to watch out and move carefully. When you surface, you try to make sure that
you are going up between the thick patches of kelp. Visibility was pretty
good here, which helps make it easier to free dive, so I was getting pretty
good bottom times to cruise around. There were a number of other divers in
different places through the kelp, but none of them looked like they had
picked some certain place that I should check out.
At one point, I passed one of the kelp and mussel covered rocks that came
near the surface and climbed up on it, but there was enough water movement
that I was immediately swept off of it.
I was seeing abalone after abalone and they were in the open enough that
it was easy to use the measure on them. There were lots of them 8 to
8 1/2 inches, but I just kept looking for something bigger. The diving was
beautiful in the here with different life than in the shallower water near
the rocks. There were stars and giant brick red gumboot chitons as well as some
nudibranchs and crabs to see. The water was full of mature rainbow perch as well
as thousands of juvenile perch, bass and rock fish. On the shallow rocks were
lots of Turbin Snails and Limpits. Even in the shallow water, orange and yellow
sponges as well as Corynactis anemones, were common. I moved out to where the
bull kelp was thinner and the bottom was at
about 25 feet or so. It was real fun diving and basically calm. Before long I
measured one that was over 9 inches. After putting it in my float, I went
back to the same area and kept going. I found one that I thought was 9
inch, but at the surface, it turned out to be just a bit under 9 inches.
It was still a fatty though.
I decided to try to work just a bit deeper and maybe get lucky. It took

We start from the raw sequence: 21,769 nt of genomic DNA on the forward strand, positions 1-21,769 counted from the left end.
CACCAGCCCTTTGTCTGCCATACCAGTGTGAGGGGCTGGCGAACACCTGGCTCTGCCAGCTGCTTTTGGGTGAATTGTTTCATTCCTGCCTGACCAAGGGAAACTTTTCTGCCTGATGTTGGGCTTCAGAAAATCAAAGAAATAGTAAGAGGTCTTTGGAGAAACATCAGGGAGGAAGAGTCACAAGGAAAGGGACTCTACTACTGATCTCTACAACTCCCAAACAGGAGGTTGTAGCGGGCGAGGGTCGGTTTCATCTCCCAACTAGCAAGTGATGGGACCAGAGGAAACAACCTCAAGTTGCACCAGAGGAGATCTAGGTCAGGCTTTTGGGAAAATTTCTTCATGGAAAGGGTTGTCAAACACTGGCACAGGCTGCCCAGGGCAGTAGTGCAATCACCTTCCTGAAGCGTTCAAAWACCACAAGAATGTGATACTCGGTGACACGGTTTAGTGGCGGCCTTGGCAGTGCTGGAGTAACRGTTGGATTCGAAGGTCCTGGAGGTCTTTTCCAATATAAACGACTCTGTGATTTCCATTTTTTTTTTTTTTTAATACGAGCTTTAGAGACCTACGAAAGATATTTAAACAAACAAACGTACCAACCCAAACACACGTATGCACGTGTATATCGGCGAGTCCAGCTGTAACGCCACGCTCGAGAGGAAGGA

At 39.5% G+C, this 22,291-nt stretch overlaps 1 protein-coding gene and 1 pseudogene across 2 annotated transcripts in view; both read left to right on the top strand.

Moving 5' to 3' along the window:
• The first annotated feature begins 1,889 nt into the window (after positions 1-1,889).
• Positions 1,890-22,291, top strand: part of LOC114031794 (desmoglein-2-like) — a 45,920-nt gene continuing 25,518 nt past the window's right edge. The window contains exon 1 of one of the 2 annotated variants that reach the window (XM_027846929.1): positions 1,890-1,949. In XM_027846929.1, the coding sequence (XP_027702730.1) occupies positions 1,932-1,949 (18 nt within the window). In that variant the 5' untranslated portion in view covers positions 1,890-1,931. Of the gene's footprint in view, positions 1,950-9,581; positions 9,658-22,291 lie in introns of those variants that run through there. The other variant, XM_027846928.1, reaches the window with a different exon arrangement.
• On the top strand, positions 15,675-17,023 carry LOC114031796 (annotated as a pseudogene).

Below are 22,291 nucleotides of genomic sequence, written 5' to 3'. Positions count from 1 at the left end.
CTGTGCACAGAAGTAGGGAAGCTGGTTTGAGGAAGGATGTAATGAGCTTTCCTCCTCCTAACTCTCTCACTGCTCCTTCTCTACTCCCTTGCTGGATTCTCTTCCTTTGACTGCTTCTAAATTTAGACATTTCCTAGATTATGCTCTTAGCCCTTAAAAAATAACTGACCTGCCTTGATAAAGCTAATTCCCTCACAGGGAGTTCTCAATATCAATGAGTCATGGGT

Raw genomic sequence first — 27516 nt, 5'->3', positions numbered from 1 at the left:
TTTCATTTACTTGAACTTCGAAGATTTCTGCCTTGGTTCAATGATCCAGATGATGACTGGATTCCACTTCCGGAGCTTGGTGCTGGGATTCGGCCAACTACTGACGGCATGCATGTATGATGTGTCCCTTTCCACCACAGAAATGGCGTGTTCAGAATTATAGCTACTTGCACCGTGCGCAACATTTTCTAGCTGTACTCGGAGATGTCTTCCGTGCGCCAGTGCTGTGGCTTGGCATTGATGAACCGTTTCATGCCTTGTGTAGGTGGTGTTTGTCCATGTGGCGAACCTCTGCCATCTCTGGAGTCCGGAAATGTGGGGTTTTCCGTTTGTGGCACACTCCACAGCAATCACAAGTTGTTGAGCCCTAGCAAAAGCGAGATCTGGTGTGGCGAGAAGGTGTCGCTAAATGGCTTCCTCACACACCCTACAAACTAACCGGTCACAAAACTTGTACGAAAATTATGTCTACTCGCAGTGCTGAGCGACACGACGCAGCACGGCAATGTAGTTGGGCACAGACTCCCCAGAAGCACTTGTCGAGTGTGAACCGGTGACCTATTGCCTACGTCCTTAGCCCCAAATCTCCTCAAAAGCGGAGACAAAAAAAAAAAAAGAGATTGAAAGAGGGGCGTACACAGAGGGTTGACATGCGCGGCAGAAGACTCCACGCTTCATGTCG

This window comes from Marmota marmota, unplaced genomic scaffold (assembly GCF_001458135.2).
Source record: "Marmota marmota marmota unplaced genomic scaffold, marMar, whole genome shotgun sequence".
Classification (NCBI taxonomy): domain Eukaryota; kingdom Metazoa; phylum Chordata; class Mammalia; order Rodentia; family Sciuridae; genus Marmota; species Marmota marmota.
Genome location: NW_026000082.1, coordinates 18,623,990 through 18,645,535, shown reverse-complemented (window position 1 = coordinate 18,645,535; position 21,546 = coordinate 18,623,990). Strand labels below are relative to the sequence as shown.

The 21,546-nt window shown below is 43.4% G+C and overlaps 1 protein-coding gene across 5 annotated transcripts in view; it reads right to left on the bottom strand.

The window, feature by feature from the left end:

a lot of dives and though it was beautiful, I figured it was time to
finish up. It took a few more trys, but I found one that was well over
9 inches and headed back to the boat where Eric was waiting.
This was some of the most amazing abalone diving I had ever done and I
have been to far more remote and difficult places to reach. It was also
very beautiful here.
... As we went back into the cove, I got a better look at the kayakers.
Some were using kayaks for diving on the south side of the cove. One guy
had pulled his kayak out of the water on an offshore rock and was
standing next to it, taking a look around. On the north side of the cove,
There are numerous small coves, channels and even long sea tunnels that
the kayakers could explore. The water there is calm and protected.
It would be a place to explore for hours and hours. It would also be a
great activity on non-dive days or for kids. Very conveniently, in the
parking lot was a truck that rented the kayaks...
Eric anchored his dory and swam to shore and we headed across the hiway to
camp to get the other divers for the next trip.
Enjoy the diving, seahunt